Less than 15 months after digital health disrupter Glen Tullman’s Livongo was purchased by Teladoc for $18.5 billion, he’s raised enough funding to have his new startup, Trancarent, already valued at $1.62 billion. And yes, so welcome another company to that less and less exclusive and rare category of the healthcare unicorn.
The company helps self-insured employers give workers access to doctors 24/7 through the Transcarent app, and get medical services and medications at a price that’s discounted for the employer, with nothing out of pocket from the employee.
On Tuesday, San Francisco-based Transcarent announced its latest round of funding: a $200 million Series C investment led by Kinnevik and Human Capital, with Ally Bridge Group and top health systems including Northwell Health, Intermountain Healthcare and Rush University Medical Center also contributing. That brings the total raised by the company in just over a year to $298 million.
Other companies like Accolade and Collective Health are also working with self-insured employers scrambling to manage healthcare costs, with the aim to make things easier and more economical and ultimately improve care for employees with innovative solutions. But those companies are in the world of care navigation, a term that Tullman is no fan of.
“Health consumers want an experience they can understand and feel comfortable with, that provides unbiased information, trusted guidance, and easy access to high value care and that always puts quality first,” he said in the news release announcing the investment. “They want better solutions for everyday care, for medications, for surgeries, for care that is delivered where and when they need it, ideally at home and not always during the day, and for high quality solutions for complex care like cancer. And they want all of that in one place.”
Transcarent will use the money to invest in research and development initiatives. It also plans to expand its own team and explore additional markets, such as Medicare Advantage. According to the company, it currently works with more than 80 self-insured employers, re-envisioning the healthcare experience for over a million members.
In October, Transcarent announced it was partnering with Walmart to make care more affordable and accessible for employees of self-insured companies. Under the partnership, employees are able to access everything from vision centers to testing and telehealth offered by Walmart. Instead of charging companies per employee and for all employees insured, Transcarent makes money by getting a cut of the discount its able to offer for healthcare services and medications. So when Walmart uses its buying power to lower the cost of medications, for example, self-insured employers get them for less and Transcarent gets a portion of the savings.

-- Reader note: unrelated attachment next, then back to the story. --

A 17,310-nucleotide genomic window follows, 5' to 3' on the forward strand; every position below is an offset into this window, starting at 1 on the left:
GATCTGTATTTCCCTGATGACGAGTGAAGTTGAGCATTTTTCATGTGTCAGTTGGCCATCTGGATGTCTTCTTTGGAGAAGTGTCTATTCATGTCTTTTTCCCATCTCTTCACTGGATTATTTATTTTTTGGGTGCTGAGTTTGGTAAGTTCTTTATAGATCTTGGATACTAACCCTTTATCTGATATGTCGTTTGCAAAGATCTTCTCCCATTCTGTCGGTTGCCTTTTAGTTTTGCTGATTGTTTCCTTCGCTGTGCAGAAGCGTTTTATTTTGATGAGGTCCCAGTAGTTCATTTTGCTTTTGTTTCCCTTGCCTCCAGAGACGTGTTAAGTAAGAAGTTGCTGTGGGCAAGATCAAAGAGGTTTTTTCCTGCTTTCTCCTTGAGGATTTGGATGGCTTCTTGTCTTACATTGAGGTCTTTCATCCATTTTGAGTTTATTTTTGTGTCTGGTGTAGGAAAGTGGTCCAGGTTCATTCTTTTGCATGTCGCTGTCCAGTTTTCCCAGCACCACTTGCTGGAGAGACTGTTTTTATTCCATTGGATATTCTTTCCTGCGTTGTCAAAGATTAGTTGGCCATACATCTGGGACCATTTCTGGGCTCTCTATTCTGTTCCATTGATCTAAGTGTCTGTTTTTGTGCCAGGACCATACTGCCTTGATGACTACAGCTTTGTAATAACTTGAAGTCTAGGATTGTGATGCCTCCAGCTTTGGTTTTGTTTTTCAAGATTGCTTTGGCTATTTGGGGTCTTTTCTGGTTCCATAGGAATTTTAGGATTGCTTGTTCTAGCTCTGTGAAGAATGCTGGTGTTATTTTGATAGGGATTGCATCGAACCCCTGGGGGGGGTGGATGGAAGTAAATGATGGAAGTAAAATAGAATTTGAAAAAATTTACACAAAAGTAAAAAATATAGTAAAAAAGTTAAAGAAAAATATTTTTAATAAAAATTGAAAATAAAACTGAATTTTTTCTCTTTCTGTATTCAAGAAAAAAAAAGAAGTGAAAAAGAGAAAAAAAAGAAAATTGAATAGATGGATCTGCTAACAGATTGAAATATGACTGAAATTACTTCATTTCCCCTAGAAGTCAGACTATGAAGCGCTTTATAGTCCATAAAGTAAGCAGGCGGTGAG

Investors in the round were full-throated in their endorsement of the company’s vision.
“For years, we’ve been anxiously waiting for more wide-ranging reform towards value in the healthcare industry and felt it has never been fully addressed – mostly because no one entity was willing to build a better end-to-end health and care experience from the ground up,” Christian Scherrer, investment manager for Kinnevik, who is co-leading the Series C funding round, said in a statement. “We see Transcarent as the first company to address the challenge head on in a new and different way that is focused, first and foremost, on the consumer.”
Other heavy hitters in healthcare agreed.
“Northwell Health has long been committed to doing our part to drive health reform in our region. It’s why we launched Northwell Direct to deliver high-quality employer health services tied to new payment models,” Michael Dowling, CEO of New York’s largest health system, said in the news release. “Today, we’re proud to be partnering with and investing in Transcarent as a way to accelerate our efforts on a national level.”
Photo: marchmeena29, Getty Images
Original Post: medcitynews.com